Step 3: 4 inches is an excellent size for a headpiece, whether you create it yourself or stay with a simple design. Allow a half-inch margin when stuffing with fiberfill.
Procedure #2 Sewing the fabric together
At this point, you must sew the two materials together. If you want to add ribbons, ahead, or both, you must sew these on first.
Step 1: Fold the first ribbon in half and pin it to the designated place with a pin. Check that the ribbon’s edge is aligned with the cloth.
Also, turn the folded part of the blanket so that it faces the centre of the blanket. Pin the remaining ribbons on and equally space them out. Repeat with the remaining sides.
From here, stitch the ribbons to the fabric one-fourth inch in from the edge, removing the pins as you go.
Step 2: The same is true for the head. Place the head on the center spot and secure it with a pin. Check that the edges of the head and the fabrics are aligned once more. Sew the head on the fabric about a half inch from the edge.
Step 3: Even if you only want a simple baby blanket, you’ll need pins. Place the two fabrics together and check that they are aligned.
Pin them together so they’re ready for stitching. If you’re using ribbons or ahead, make sure they’re sandwiched between the layers because you’ll be turning the sewn fabrics inside out.
Step 4: Sew three sides together with a half-inch seam allowance. Leave a three-inch gap on the fourth side. When you’ve finished sewing both the sides, insert your hand through the gap and pull the blanket inside out. Sew the blanket all around again. Use a one-fourth-inch allowance this time. This will seal the gap and fasten any ribbons you’ve tied to the blanket.
So there you have it. You now have a baby security blanket that would delight your kid.
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What to do if your child lost his security blanket?
You can, for example, make empathic statements about how difficult it is to lose a lovey. Assist her in honouring the loss of her lovey by painting drawings of the lovey or framing a photo of her holding the lovey. Offer to buy her something unusual or new, however, some youngsters may struggle to develop a new attachment.
Likewise, avoid things like pretending it didn’t happen or downplaying the loss of the lovey by telling her she’s too old for the lovey anyhow or that it’s not such a big deal.
If your child has a different lovey, or if she clings to a different toy or blanket, try to acquire two identical versions of the item in case one needs to be washed or lost in the future!
Tips for weaning your child from his or her comfort object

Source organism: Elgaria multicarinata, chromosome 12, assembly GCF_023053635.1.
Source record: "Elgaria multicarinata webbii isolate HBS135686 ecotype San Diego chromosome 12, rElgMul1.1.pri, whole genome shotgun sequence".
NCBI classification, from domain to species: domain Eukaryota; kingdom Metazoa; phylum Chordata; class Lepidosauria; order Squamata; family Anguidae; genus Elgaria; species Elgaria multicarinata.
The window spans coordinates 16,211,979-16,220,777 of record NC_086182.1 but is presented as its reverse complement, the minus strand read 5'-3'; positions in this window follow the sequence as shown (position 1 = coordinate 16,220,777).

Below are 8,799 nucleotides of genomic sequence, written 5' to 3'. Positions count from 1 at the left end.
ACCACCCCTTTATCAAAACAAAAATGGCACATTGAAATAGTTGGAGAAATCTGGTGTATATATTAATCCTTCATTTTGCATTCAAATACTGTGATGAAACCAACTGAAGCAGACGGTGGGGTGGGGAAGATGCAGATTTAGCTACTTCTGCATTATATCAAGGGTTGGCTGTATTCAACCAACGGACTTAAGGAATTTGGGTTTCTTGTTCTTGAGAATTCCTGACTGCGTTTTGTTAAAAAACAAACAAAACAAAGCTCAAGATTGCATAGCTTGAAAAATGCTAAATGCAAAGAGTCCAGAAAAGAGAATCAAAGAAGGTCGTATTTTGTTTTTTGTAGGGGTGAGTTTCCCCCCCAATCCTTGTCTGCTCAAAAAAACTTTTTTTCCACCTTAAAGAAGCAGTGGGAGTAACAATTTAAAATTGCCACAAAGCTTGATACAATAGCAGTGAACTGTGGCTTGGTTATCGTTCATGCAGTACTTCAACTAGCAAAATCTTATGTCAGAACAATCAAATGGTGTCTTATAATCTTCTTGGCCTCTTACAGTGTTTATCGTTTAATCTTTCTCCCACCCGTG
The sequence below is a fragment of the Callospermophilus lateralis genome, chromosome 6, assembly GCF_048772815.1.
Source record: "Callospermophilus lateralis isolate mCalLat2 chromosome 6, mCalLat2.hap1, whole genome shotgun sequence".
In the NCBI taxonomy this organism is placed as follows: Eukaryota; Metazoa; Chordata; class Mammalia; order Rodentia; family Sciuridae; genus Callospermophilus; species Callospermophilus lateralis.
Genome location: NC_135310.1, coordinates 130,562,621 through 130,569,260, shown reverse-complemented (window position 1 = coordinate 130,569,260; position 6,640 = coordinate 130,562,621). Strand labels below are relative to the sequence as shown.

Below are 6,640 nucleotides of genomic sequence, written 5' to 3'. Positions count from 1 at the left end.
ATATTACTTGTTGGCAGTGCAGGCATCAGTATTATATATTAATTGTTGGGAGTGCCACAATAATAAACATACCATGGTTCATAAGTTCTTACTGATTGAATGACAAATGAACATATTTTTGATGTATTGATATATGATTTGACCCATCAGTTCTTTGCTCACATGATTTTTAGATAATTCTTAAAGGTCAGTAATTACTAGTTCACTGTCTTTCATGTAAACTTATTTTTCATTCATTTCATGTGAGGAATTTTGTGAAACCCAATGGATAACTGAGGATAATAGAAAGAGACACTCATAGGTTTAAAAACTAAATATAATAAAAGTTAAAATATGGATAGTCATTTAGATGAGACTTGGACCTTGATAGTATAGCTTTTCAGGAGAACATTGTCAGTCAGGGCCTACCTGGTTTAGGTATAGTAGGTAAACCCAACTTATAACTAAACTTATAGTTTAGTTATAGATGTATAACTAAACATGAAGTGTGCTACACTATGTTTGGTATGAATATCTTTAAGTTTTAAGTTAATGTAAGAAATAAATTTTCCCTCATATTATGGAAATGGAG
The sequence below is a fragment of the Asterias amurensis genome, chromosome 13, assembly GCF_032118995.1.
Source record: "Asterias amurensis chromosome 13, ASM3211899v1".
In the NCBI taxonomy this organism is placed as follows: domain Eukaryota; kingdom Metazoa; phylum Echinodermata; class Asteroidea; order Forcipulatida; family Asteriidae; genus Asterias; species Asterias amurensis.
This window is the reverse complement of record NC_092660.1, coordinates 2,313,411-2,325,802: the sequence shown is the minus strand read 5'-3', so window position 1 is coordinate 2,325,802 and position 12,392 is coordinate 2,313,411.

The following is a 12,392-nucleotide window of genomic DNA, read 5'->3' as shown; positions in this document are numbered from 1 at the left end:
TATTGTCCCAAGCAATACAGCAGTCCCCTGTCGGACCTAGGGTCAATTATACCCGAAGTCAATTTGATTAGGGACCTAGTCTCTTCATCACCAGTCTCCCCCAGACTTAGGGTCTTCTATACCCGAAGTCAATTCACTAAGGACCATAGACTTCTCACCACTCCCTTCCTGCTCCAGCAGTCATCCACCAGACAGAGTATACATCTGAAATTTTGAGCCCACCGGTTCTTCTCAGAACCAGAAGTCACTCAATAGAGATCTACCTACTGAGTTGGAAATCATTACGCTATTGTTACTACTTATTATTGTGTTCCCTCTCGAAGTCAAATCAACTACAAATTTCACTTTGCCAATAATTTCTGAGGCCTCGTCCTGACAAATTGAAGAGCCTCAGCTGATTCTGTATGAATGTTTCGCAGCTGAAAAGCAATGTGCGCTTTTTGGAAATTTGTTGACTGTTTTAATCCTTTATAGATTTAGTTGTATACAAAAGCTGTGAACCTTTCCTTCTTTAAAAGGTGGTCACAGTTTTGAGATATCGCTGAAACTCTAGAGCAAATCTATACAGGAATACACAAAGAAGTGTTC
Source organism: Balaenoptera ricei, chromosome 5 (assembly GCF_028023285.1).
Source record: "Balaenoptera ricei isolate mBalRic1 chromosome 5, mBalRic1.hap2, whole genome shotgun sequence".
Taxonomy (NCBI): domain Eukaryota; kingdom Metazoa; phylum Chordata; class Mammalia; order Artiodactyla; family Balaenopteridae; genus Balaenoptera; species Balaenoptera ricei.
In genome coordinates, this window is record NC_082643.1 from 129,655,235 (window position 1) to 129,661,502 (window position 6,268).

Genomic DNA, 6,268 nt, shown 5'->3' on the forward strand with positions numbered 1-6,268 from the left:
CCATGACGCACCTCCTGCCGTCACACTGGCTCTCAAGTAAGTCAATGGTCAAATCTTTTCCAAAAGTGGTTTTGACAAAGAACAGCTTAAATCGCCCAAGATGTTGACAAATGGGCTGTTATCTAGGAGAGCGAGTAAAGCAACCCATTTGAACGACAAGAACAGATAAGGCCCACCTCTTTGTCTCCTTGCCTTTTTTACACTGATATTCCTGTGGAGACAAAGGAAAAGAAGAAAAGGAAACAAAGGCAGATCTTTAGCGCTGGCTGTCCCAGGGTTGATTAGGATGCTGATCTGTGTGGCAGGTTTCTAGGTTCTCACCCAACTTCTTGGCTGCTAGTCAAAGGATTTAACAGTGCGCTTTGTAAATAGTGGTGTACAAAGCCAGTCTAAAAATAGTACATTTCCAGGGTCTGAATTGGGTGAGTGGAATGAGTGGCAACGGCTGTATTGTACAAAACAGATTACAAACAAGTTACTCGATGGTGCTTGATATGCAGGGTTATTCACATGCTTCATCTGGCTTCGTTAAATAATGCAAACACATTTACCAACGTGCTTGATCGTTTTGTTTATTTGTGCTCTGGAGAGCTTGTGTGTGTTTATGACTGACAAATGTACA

Preschool or kindergarten is frequently the age at which a youngster understands she must brave the world without a lovey. This weaning strategy is recommended by specialists to assist your youngster separate with as few tears as possible.
- It’s all about timing. Do not attempt to remove the blanket or toy too quickly. Your child’s separation anxiety will only grow as a result of the loss.
- Provide reasons for the “breakup.” When you recommend saying goodbye to a favourite bunny, give your youngster a reason.
- Begin with small steps. Tell your child that he can have his lovey at home and in the car, but not at the supermarket or the park. If your youngster insists on bringing his blanket to school, offer a compromise.
- Provide a suitable alternative. Some children are pleased with a substitute for their lovey, such as a message, a family portrait, a locket, or a watch.
These may not be as cuddly or have the same comforting smell as a stuffed animal, but they can still help your child feel connected to home when she is suffering from separation anxiety, according to Anita Britt, PhD, assistant professor of clinical paediatrics at the University of Southern California’s Keck School of Medicine.
If your child clings to anything, such as a blanket, ask her if you may cut it into progressively smaller pieces. For some children, simply holding a square of her favorite cloth can be enough.
- Treat the situation lightly. Dr Britt advises parents not to scold or humiliate their children for clinging to a lovey. He may get even more committed to it, and you may find yourself in a power battle.
- Expect regression. When a stressful event occurs, such as the death of a grandparent, the arrival of a new sibling, or a move, don’t be surprised or disappointed if your child seeks consolation from a treasured toy, says Hugh Bases, MD, developmental-behavioural paediatrician at Hackensack University Medical Center in New Jersey. When the crisis is over, she’ll be more willing to let go, and you can resume the weaning process.
Comfort objects are normal and a terrific way for tiny children (and sometimes adults) to calm and soothe themselves, and they should not be removed too soon.